By Jim Thompson


The State of Maryland is stripping prescription drug coverage from state retirees who are eligible for Medicare.  Effective January 2019, retirees must buy an off-the-shelf Medicare prescription drug plan from the insurance industry.

Based on 2018 costs, the state government will save $1,441 a year for each retiree it dumps.  Retired couples will save even more—$2,389.

These savings are aimed at reducing Maryland’s unfunded pension liabilities.  For those Maryland taxpayers who can sleep at night, pension liabilities have been a nightmare for decades. [See the comment by the comment by Moody’s Investor Service, their bond-rating agency below.]

So, in the wake of this money-saving reform, are state legislators and the governor’s office basking in voter appreciation?

Not exactly.  They’re basking in complaints and expressions of anguish, shock, disappointment and anger from state retirees.

Here’s a fix

Well, here’s one fix that won’t cost the State of Maryland a dime:

Let retirees keep their current Medicare drug plan if they’re willing to pick up the whole tab.

Based on 2018 rates, individual retirees would have to pay an extra $120 per month to make up for the state share.  Retired couples would pay an extra $199.

That’s a lot, but Maryland’s prescription drug plan is a superior plan.

Off-the-shelf Medicare drug plans are full of complexity, tricks and loopholes.  More importantly, the state plan features a $1,500 ceiling on annual drug expenses.  Regular Medicare drug plans are unroofed.

For 2019, Medicare estimates that enrollees in a regular drug plan will spend $8,139 out of pocket before Medicare and the insurer start picking up 95% of most additional drug expenses.

I believe many retirees would pay four times what they pay now to keep the plan they’re used to.  And again, it wouldn’t cost the state a dime to help.

So how about it?  An understanding subscribed to by legislative leaders and the governor’s office could permit Maryland retirees to keep their current Medicare drug plan on a voluntary and full-cost basis until the law can be amended accordingly.

The words I long to hear are: “If you like your plan, you can keep your plan.”

“But you’ll pay through the nose” are words I can put up with.

Jim Thompson lived in Montgomery and Howard counties for 36 years.  His spouse is retired from the state government.  They now live in Palm Valley, Texas.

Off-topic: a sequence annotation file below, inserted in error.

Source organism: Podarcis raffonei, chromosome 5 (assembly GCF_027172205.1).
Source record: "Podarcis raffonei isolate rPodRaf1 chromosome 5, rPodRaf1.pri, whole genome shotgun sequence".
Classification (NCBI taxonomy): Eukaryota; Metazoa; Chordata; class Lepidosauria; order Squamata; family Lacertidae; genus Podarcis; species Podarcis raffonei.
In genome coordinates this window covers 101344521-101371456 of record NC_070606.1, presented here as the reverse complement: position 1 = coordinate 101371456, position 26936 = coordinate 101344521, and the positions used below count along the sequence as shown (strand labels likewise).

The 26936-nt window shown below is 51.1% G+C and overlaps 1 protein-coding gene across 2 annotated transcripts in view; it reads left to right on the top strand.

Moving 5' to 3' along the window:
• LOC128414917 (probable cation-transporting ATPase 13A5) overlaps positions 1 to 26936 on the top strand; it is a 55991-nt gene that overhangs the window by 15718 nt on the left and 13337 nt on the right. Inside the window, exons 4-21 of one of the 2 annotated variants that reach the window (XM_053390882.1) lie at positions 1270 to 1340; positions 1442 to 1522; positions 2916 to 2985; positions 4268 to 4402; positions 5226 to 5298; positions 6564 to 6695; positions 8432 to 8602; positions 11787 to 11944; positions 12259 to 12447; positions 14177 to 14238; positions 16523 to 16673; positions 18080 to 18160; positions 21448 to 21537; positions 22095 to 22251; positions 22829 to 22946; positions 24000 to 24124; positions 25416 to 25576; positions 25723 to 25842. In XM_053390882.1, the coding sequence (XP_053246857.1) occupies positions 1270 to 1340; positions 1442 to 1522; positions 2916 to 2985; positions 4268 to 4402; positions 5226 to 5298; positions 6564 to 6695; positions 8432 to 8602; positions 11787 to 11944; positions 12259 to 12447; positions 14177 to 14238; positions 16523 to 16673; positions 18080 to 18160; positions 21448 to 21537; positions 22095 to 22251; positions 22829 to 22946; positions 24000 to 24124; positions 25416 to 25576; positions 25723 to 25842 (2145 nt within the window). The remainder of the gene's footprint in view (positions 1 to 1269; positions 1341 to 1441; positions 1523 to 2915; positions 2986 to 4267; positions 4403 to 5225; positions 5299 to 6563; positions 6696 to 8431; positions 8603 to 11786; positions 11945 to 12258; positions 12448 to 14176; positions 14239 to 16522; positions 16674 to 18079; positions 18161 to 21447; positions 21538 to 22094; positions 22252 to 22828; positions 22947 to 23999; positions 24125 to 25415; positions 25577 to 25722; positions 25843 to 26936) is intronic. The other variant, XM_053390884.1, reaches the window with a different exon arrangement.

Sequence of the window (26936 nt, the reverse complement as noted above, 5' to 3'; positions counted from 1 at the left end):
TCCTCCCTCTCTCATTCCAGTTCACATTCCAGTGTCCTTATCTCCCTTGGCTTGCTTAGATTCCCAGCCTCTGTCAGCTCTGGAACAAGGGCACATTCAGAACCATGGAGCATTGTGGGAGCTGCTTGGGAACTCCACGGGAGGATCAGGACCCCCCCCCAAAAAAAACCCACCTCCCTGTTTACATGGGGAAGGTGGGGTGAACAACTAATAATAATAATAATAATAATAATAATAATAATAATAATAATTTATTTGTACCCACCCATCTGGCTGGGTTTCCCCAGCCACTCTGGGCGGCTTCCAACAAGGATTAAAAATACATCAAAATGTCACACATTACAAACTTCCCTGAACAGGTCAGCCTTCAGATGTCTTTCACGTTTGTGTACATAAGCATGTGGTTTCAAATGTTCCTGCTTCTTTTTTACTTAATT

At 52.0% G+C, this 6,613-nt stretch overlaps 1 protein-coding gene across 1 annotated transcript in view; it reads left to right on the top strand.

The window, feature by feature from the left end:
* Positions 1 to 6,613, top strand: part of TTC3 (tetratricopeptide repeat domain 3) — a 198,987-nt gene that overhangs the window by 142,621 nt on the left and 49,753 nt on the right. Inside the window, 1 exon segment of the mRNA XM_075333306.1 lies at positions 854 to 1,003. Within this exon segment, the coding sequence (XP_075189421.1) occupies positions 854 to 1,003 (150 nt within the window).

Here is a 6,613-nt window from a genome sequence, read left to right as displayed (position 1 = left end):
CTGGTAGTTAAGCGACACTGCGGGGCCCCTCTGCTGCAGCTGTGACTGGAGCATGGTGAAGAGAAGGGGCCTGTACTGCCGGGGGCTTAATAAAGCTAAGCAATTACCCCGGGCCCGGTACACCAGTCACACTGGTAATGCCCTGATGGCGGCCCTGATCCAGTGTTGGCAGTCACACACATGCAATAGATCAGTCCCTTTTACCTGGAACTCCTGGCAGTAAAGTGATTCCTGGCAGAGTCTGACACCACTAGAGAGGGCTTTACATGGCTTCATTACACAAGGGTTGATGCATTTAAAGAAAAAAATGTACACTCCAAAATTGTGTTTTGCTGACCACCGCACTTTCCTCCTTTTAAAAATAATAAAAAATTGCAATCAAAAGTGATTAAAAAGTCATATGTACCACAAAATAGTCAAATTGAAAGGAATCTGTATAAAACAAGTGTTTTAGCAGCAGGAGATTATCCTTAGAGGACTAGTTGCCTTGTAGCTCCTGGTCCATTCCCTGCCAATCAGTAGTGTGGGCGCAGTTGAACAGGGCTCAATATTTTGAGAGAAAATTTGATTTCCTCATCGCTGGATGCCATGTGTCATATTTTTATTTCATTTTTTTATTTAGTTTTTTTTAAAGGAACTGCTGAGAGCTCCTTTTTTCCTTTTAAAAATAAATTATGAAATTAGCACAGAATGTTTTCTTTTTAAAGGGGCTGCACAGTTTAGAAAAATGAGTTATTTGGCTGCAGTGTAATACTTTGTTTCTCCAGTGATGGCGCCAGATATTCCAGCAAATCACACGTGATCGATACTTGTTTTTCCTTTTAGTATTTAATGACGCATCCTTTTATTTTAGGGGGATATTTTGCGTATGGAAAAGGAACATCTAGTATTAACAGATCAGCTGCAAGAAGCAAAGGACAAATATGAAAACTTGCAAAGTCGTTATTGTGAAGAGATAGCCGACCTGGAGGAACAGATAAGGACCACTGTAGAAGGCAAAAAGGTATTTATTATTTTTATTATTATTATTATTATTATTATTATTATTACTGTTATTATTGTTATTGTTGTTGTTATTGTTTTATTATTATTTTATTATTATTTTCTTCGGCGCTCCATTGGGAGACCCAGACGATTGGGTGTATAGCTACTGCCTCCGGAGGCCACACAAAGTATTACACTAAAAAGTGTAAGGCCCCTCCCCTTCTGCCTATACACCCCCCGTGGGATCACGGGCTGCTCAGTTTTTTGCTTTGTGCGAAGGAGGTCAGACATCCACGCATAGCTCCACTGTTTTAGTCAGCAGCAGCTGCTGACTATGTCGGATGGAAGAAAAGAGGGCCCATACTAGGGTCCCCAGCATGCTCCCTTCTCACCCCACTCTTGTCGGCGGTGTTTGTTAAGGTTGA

Moody’s says lawsuit raises questions about legal status of Maryland retiree health benefits, a potential credit negative
By David Jacobson

Vice President, Communications – Public Finance Group

Moody’s Investors Service

In its new Weekly Credit Outlook for Public Finance released Thursday (page 5), Moody’s notes a recent lawsuit filed in Baltimore City Circuit Court challenged the State of Maryland’s (rated Aaa/stable outlook) shift of Medicare-eligible retired state workers to Medicare Part D prescription drug coverage beginning in 2019, which was part of retiree health reforms enacted in 2011.

If the plaintiffs are successful, the result would significantly increase liability for Maryland’s retiree health benefits (also known as other post-employment benefits or OPEBs) and cast doubt on the degree of legal flexibility wielded by states to change retiree health benefits, a credit negative.

Maryland’s OPEB liability fell 40% to $9.5 billion from nearly $16 billion when the reforms were enacted in 2011, a credit positive for the state, which has relatively high long-term liabilities.

The Maryland case is significant because state law appears to grant its secretary of budget and management the authority to set retiree health benefits.

Analysis of the legal protections for these benefits nationwide finds they are stronger when granted through collective bargaining agreements rather than by statute. However, this distinction is influenced by the specific language of each case and established case law, which varies by state. Factors such as the wording of employee benefit handbooks can conceivably be construed as establishing some level of contractual rights, which underscores the ambiguity of retiree health benefit liabilities across jurisdictions.

Compared to public sector pensions, retiree health benefits are less likely to be contractually protected in most states. Some states are unambiguous in the protection of OPEB benefits, such as Illinois.

Maryland’s 2011 pension reforms primarily impacted new employees, but the OPEB changes shifted current as well as future retirees to Medicare Part D for prescription drug coverage, allowing the immediate reduction in OPEB liabilities.

Moody’s declaration of “credit positive” or “credit negative” does not connote a rating  or outlook change.  It is indicative of the impact of a distinct event or development as one of many credit factors affecting the issuer.